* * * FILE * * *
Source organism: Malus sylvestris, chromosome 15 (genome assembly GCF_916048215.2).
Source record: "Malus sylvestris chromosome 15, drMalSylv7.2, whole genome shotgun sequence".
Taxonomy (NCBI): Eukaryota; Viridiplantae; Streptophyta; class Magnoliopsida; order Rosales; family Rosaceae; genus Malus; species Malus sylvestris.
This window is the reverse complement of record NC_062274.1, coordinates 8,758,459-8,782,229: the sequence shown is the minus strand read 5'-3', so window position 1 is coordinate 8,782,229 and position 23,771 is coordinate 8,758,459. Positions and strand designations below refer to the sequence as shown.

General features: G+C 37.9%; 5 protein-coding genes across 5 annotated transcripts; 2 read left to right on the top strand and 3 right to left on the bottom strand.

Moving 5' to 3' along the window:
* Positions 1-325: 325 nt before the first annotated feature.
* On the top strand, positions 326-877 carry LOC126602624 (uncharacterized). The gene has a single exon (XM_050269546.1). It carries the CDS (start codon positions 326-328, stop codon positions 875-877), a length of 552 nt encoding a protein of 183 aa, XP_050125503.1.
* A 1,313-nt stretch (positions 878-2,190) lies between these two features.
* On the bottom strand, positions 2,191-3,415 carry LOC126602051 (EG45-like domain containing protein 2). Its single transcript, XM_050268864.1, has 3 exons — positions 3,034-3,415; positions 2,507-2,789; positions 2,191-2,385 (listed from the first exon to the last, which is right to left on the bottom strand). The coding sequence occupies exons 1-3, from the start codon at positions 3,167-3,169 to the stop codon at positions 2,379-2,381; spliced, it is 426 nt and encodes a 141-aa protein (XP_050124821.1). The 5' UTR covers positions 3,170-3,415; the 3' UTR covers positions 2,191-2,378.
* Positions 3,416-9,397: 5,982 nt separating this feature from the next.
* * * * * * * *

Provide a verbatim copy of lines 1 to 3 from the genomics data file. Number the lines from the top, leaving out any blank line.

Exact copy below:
Source organism: Malus sylvestris, chromosome 15 (genome assembly GCF_916048215.2).
Source record: "Malus sylvestris chromosome 15, drMalSylv7.2, whole genome shotgun sequence".
Taxonomy (NCBI): Eukaryota; Viridiplantae; Streptophyta; class Magnoliopsida; order Rosales; family Rosaceae; genus Malus; species Malus sylvestris.